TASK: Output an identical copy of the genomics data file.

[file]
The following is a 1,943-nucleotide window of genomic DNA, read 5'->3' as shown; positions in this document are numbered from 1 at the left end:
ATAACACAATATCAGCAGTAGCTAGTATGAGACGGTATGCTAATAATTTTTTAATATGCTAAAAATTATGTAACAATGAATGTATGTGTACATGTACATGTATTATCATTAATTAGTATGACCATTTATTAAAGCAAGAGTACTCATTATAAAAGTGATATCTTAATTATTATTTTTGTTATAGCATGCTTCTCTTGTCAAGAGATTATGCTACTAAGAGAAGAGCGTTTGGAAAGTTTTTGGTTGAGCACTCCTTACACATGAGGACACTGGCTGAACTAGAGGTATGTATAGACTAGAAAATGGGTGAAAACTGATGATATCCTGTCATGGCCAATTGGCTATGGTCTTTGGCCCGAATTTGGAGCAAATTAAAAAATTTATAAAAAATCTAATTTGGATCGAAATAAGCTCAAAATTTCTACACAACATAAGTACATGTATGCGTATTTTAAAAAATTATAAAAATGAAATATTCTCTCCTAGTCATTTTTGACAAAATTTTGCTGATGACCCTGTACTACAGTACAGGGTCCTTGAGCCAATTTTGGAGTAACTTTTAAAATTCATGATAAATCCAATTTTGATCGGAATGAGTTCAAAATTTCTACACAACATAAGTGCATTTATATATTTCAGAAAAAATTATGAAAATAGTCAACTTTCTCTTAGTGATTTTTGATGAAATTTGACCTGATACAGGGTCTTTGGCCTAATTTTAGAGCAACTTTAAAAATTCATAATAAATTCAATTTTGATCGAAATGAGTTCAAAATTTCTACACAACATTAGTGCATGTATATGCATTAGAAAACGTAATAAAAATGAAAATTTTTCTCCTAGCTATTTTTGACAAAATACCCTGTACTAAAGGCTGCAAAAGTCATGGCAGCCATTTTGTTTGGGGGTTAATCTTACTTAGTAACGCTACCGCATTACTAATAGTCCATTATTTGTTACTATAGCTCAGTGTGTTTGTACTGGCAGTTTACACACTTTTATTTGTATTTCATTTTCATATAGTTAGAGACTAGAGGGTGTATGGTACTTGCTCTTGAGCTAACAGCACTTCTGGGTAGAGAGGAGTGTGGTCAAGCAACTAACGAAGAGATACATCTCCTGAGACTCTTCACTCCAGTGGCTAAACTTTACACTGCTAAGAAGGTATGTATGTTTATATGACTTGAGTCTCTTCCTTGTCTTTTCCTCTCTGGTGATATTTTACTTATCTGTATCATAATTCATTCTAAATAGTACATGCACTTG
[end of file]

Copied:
The following is a 1,943-nucleotide window of genomic DNA, read 5'->3' as shown; positions in this document are numbered from 1 at the left end:
ATAACACAATATCAGCAGTAGCTAGTATGAGACGGTATGCTAATAATTTTTTAATATGCTAAAAATTATGTAACAATGAATGTATGTGTACATGTACATGTATTATCATTAATTAGTATGACCATTTATTAAAGCAAGAGTACTCATTATAAAAGTGATATCTTAATTATTATTTTTGTTATAGCATGCTTCTCTTGTCAAGAGATTATGCTACTAAGAGAAGAGCGTTTGGAAAGTTTTTGGTTGAGCACTCCTTACACATGAGGACACTGGCTGAACTAGAGGTATGTATAGACTAGAAAATGGGTGAAAACTGATGATATCCTGTCATGGCCAATTGGCTATGGTCTTTGGCCCGAATTTGGAGCAAATTAAAAAATTTATAAAAAATCTAATTTGGATCGAAATAAGCTCAAAATTTCTACACAACATAAGTACATGTATGCGTATTTTAAAAAATTATAAAAATGAAATATTCTCTCCTAGTCATTTTTGACAAAATTTTGCTGATGACCCTGTACTACAGTACAGGGTCCTTGAGCCAATTTTGGAGTAACTTTTAAAATTCATGATAAATCCAATTTTGATCGGAATGAGTTCAAAATTTCTACACAACATAAGTGCATTTATATATTTCAGAAAAAATTATGAAAATAGTCAACTTTCTCTTAGTGATTTTTGATGAAATTTGACCTGATACAGGGTCTTTGGCCTAATTTTAGAGCAACTTTAAAAATTCATAATAAATTCAATTTTGATCGAAATGAGTTCAAAATTTCTACACAACATTAGTGCATGTATATGCATTAGAAAACGTAATAAAAATGAAAATTTTTCTCCTAGCTATTTTTGACAAAATACCCTGTACTAAAGGCTGCAAAAGTCATGGCAGCCATTTTGTTTGGGGGTTAATCTTACTTAGTAACGCTACCGCATTACTAATAGTCCATTATTTGTTACTATAGCTCAGTGTGTTTGTACTGGCAGTTTACACACTTTTATTTGTATTTCATTTTCATATAGTTAGAGACTAGAGGGTGTATGGTACTTGCTCTTGAGCTAACAGCACTTCTGGGTAGAGAGGAGTGTGGTCAAGCAACTAACGAAGAGATACATCTCCTGAGACTCTTCACTCCAGTGGCTAAACTTTACACTGCTAAGAAGGTATGTATGTTTATATGACTTGAGTCTCTTCCTTGTCTTTTCCTCTCTGGTGATATTTTACTTATCTGTATCATAATTCATTCTAAATAGTACATGCACTTG